Consequences of Customer Confusion in Online Hotel Booking

  • Kurt Matzler
  • Martin Waiguny

Abstract

Consumer Confusion is a relatively new concept in consumer behavior research. Increasingly, consumers get swamped by a large variety of opportunities to choose, similar products and information, and the increasing complexity of products and services. While previous studies mostly explored the markets for convenience- and shopping-goods in the stationary retail industry, this paper investigates the consequences of customer confusion in online booking of hotels. In the first part of the paper, the concept of consumer confusion and its outcomes are discussed. In the empirical part of the paper, based on a survey on 228 tourists, the causal relationships between customer confusion and its consequences are tested using structural equation modeling.

Keywords

consumer confusion online buying behavior choice behavior online booking 

Preview

Unable to display preview. Download preview PDF.

Unable to display preview. Download preview PDF.

References

  1. Byrne BM. 2001. Structural equation modelling with AMOS. Lawrence Erlbaum Associates: Mahwah, New JerseyGoogle Scholar
  2. Cohen M. 1999. Insights into consumer confusion. Consumer Policy Review 9(6): 210–213Google Scholar
  3. Drummond G. 2004. Consumer confusion: Reduction strategies in higher education. The International Journal of Educational Management 18(5): 317–323CrossRefGoogle Scholar
  4. Fan X, Thompson B, Wang W. 1999. Effects of sample size, estimation methods, and model specification on structural equation modelling. Structural Equation Modelling: A Multidisciplinary Journal 6(1): 56–83Google Scholar
  5. Fornell C, Larcker DF. 1981. Evaluating structural equation models with unobservable variables and measurement error. Journal of Marketing Research 18(February): 39–50Google Scholar
  6. Hair JF, Anderson RE, Tatham RL, Black WC. 1998. Multivariate Data Analysis (5 ed.). Prentice Hall: Upper Saddle River, New JerseyGoogle Scholar
  7. Homburg C, Gierung A. 1996. Konzeptualisierung und Operationalisierung komplexer Konstrukte. Ein Leitfaden für die Marketingforschung. Marketing ZFP(l): 5–24Google Scholar
  8. Hu L-T, Bentler PM. 1999. Cutoff criteria for fit indices in covariance structure analysis: Conventional criteria versus new alternatives. Structural Equation Modelling: A Multidisciplinary Journal 6(1): 1–55CrossRefGoogle Scholar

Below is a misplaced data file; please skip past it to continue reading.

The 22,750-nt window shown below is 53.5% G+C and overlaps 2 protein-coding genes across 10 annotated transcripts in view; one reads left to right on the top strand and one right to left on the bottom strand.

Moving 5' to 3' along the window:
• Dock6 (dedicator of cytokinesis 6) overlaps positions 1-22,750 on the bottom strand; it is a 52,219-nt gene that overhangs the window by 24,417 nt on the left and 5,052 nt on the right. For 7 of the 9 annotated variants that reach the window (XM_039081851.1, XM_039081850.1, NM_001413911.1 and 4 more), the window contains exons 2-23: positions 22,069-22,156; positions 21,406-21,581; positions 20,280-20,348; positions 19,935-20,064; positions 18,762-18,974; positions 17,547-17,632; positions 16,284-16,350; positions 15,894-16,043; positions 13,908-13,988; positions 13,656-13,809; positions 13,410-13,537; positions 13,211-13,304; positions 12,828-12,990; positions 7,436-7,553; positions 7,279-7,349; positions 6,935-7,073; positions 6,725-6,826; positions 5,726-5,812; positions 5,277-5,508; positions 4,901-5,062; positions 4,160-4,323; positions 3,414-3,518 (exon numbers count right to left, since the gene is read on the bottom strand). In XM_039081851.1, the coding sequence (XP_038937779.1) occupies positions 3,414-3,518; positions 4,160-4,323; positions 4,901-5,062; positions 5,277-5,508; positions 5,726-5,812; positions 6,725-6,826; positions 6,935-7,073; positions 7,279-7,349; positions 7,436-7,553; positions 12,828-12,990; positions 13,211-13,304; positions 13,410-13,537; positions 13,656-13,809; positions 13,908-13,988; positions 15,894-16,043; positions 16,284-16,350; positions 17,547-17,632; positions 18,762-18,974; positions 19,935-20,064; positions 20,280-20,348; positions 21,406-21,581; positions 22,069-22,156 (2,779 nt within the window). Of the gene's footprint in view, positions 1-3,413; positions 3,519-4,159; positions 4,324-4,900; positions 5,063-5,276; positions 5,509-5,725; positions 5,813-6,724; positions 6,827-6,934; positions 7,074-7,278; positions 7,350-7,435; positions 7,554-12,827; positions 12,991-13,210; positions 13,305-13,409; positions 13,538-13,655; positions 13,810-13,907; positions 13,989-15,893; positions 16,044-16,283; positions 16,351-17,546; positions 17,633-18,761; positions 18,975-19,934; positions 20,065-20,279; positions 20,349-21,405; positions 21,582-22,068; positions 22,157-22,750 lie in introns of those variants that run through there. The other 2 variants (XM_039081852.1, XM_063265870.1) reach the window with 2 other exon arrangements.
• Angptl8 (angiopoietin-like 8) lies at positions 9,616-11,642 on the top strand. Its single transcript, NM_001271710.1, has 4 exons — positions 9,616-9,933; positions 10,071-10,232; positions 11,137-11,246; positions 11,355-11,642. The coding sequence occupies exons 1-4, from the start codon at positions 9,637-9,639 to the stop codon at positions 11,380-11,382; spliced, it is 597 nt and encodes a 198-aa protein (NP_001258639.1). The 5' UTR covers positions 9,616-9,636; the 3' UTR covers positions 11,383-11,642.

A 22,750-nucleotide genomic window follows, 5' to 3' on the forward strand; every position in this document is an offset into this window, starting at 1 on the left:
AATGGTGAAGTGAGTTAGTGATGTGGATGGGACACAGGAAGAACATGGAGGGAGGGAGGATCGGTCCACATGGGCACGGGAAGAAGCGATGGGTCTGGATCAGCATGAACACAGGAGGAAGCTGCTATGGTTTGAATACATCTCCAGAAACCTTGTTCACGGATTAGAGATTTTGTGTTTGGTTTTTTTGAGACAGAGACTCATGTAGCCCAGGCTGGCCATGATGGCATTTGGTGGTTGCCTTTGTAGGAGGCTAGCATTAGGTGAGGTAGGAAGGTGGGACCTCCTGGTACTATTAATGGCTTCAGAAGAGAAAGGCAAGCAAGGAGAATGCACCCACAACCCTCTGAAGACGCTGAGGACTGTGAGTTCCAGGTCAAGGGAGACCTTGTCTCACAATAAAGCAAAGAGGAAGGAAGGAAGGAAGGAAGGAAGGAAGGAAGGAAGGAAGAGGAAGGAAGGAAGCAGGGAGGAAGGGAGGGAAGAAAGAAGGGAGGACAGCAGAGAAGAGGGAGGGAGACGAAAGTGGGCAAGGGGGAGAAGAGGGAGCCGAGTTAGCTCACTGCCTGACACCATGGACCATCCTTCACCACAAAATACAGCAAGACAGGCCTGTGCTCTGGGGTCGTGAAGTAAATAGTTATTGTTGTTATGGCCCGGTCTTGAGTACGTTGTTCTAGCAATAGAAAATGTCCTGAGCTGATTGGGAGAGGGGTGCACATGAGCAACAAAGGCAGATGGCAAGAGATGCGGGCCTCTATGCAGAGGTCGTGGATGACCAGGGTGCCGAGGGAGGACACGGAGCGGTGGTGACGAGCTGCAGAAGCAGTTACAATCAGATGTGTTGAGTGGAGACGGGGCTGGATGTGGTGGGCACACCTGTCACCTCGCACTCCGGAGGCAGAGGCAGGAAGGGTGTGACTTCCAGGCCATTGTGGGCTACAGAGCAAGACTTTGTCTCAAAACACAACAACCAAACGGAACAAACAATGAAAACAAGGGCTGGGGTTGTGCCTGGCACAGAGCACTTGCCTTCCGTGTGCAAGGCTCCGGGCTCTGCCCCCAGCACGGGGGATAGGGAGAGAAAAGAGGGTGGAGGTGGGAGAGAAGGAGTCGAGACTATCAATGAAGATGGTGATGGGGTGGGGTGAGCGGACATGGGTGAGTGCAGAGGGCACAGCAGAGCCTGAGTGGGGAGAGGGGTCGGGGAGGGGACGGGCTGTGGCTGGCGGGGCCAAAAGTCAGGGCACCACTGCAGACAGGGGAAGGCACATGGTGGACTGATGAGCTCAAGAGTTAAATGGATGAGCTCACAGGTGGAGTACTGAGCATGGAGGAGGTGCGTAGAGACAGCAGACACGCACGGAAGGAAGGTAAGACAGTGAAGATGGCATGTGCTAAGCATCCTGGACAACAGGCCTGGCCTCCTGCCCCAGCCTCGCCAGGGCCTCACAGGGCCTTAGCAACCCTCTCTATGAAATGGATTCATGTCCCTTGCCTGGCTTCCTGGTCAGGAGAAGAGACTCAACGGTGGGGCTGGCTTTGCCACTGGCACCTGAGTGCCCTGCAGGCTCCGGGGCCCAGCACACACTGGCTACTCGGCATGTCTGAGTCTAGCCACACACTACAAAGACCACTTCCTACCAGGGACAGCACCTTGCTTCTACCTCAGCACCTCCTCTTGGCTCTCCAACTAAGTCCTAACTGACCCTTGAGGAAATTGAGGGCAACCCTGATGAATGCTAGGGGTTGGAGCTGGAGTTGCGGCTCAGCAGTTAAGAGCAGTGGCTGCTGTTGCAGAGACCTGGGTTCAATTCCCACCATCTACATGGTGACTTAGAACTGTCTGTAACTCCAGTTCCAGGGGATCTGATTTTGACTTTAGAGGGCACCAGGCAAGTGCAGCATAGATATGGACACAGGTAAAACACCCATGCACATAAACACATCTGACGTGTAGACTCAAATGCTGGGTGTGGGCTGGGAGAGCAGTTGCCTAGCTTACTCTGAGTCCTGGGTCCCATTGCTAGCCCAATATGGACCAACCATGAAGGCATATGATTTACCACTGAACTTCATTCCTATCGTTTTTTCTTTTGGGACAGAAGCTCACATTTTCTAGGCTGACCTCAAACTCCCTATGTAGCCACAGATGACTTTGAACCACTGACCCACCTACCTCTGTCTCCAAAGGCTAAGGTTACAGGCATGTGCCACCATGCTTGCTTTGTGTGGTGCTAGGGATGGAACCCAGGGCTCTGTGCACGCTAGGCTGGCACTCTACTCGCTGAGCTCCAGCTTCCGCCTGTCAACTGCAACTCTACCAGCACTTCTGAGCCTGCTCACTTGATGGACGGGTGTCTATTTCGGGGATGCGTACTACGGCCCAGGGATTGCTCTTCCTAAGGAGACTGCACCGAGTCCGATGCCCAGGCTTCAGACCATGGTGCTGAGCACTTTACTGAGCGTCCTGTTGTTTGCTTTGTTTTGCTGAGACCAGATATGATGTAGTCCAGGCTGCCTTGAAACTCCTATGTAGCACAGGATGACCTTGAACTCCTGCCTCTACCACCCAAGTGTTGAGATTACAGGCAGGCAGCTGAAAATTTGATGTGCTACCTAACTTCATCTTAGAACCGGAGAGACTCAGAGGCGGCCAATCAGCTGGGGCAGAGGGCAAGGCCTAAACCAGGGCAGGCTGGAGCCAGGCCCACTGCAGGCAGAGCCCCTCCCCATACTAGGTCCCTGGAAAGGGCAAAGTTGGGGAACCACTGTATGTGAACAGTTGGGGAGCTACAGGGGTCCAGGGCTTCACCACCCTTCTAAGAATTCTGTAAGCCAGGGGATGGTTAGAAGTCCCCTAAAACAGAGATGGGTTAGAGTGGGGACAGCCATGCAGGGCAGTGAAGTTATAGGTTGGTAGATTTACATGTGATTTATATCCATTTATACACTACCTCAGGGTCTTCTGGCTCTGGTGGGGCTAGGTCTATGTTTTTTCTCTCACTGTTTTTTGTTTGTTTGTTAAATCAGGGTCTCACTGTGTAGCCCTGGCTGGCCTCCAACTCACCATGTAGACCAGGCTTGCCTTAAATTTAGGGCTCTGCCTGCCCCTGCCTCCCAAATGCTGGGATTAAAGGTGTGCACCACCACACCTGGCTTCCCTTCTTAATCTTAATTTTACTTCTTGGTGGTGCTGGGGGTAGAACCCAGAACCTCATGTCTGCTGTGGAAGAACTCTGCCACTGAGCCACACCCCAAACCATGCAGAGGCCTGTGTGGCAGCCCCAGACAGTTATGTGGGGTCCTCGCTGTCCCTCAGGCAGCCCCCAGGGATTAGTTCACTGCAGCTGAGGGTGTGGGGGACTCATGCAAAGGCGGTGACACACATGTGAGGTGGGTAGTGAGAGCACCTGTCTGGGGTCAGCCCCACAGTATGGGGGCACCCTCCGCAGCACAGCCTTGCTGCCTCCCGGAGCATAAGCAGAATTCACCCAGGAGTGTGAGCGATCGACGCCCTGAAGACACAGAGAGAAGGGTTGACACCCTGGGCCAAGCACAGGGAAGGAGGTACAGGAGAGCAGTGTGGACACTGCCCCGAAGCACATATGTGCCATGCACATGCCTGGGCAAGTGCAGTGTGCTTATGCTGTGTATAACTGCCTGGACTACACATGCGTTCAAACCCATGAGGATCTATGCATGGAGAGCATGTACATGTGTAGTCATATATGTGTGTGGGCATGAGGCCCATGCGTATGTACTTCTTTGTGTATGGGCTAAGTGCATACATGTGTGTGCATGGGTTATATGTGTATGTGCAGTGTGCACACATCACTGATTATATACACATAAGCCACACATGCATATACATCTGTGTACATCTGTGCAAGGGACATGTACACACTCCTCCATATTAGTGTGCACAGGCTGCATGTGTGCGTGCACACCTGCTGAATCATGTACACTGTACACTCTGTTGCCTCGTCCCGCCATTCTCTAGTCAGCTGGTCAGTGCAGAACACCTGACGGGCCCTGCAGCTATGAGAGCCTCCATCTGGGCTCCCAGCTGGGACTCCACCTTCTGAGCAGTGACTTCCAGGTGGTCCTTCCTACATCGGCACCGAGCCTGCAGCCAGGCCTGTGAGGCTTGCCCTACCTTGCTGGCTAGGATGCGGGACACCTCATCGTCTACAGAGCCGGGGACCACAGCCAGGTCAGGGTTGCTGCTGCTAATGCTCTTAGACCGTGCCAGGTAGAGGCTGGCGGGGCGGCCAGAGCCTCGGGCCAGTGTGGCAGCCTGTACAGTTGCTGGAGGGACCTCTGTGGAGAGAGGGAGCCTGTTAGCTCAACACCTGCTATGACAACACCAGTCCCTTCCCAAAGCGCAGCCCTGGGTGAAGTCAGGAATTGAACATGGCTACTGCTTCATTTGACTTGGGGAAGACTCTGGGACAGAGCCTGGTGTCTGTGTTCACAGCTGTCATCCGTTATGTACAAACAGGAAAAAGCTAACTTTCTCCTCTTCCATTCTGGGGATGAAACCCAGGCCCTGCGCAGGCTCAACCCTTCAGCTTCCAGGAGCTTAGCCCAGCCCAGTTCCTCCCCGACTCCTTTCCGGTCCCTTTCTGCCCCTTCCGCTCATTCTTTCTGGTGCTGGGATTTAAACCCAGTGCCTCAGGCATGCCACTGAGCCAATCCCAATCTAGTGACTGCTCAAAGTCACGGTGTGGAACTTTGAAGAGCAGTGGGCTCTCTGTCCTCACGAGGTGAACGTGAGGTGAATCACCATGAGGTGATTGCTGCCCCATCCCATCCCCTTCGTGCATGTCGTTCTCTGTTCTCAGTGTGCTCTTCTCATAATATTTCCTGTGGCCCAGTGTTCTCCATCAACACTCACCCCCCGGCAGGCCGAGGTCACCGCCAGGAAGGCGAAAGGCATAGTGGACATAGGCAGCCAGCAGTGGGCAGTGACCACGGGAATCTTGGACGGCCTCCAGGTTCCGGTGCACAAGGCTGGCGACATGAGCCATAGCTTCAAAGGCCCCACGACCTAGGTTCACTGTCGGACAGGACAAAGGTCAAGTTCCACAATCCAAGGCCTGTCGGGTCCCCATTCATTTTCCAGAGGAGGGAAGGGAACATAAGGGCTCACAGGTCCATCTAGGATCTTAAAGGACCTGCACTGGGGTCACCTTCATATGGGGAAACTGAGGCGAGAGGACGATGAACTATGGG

9. Kent RJ, Allen CT. 1994. Competitive interference effects in consumer memory for advertising: The role of brand familiarity. Journal of Marketing 58(July): 97–105Google Scholar
  10. Marcussen CH. 2003. Trends in European Internet Distribution — of Travel and Tourism Services, Vol. 2003Google Scholar
  11. Marsh HW, Balla JR. 1988. Goodness-of-fit indexes in confirmatory factor analysis: The effect of sample size. Psychological Bulletin 103(3): 391–410CrossRefGoogle Scholar
  12. Mitchell V-W, Papavassiliou V. 1997. Exploring consumer confusion in the watch market. Marketing Intelligence and Planning 14(4): 164–172CrossRefGoogle Scholar
  13. Mitchell V-W, Papavassiliou V. 1999. Marketing causes and implications of consumer confusion. Journal of Product and Band Management 8(4): 319–339CrossRefGoogle Scholar
  14. Mitchell V-W, Walsh G, Yamin M. 2004. Reviewing and redefining the concept of consumer confusion. Mansucript Manchester School of Management: Manchester Nielsen. 2003. Nielsen//NetRatings, Vol. 2003. NielsenGoogle Scholar
  15. O'Connor P. 2001. Room rates on the internet — is the web really cheaper? Journal of Service Research 1(1): 57–72MathSciNetGoogle Scholar
  16. Poiesz TBC, Verhallen TMM. 1989. Brand confusion in advertising. International Journal of Advertising 8(3): 231–244Google Scholar
  17. Rayman-Bacchus L, Molina A. 2001. Internet-Based Tourism Services: Business Issues and Trends. Futures 33(7): 589–605CrossRefGoogle Scholar
  18. Rudolph T, Schweizer M. 2003. Kunden wieder zu Käufern machen. Harvard Business Manager(Februar): 23–33Google Scholar
  19. Sproles GB, Kendall E. 1986. A methodology for profiling consumers' decision-making styles. Journal of Consumer Affairs 20(2): 267–279CrossRefGoogle Scholar
  20. Tabachnik BG, Fidell LS. 1996. Using Multivariate Statistics. Harper Collins: New YorkGoogle Scholar
  21. Turnbull PW, Leek S, Ying G. 2000. Customer confusion: The mobile phone market. Journal of Marketing Management 16: 143–163CrossRefGoogle Scholar
  22. Walsh G. 2002. Konsumentenverwirrtheit als Marketingherausforderung. Gabler Verlag: WiesbadenGoogle Scholar
  23. Walsh G, Hennig-Thurau T. 2002. Wenn Konsumenten verwirrt sind. Empirische Analyse der Wirkungen eines vernachlässigten Konstrukts. Marketing ZFP 24(2): 95–109Google Scholar
  24. West SG, Finch JF, Curran PJ. 1995. Structural equation models with nonnormal variables: Problems and remedies. In RH Hoyle (Ed.), Structural equation modelling. Concepts, issues, and applications. Sage: Thousand Oaks, CAGoogle Scholar
  25. Wiedmann K-P, Walsh G, Klee A. 2001. Konsumentenverwirrtheit: Konstrukt und marketingpolitische Implikationen. Marketing ZFP (2): 83–99Google Scholar
  26. Yesawich PB. 2000. National Leisure Travel Monitor. Yesawich, Pepperdine & Brown: OrlandoGoogle Scholar

Copyright information

© Springer-Verlag Wien 2005

Authors and Affiliations

  • Kurt Matzler
    • 1
  • Martin Waiguny
    • 2
  1. 1.Institute for Business Administration and Economics Department for Marketing and International ManagementUniversity of KlagenfurtAustria
  2. 2.eBusiness-Institute (biztec)University of KlagenfurtAustria

Personalised recommendations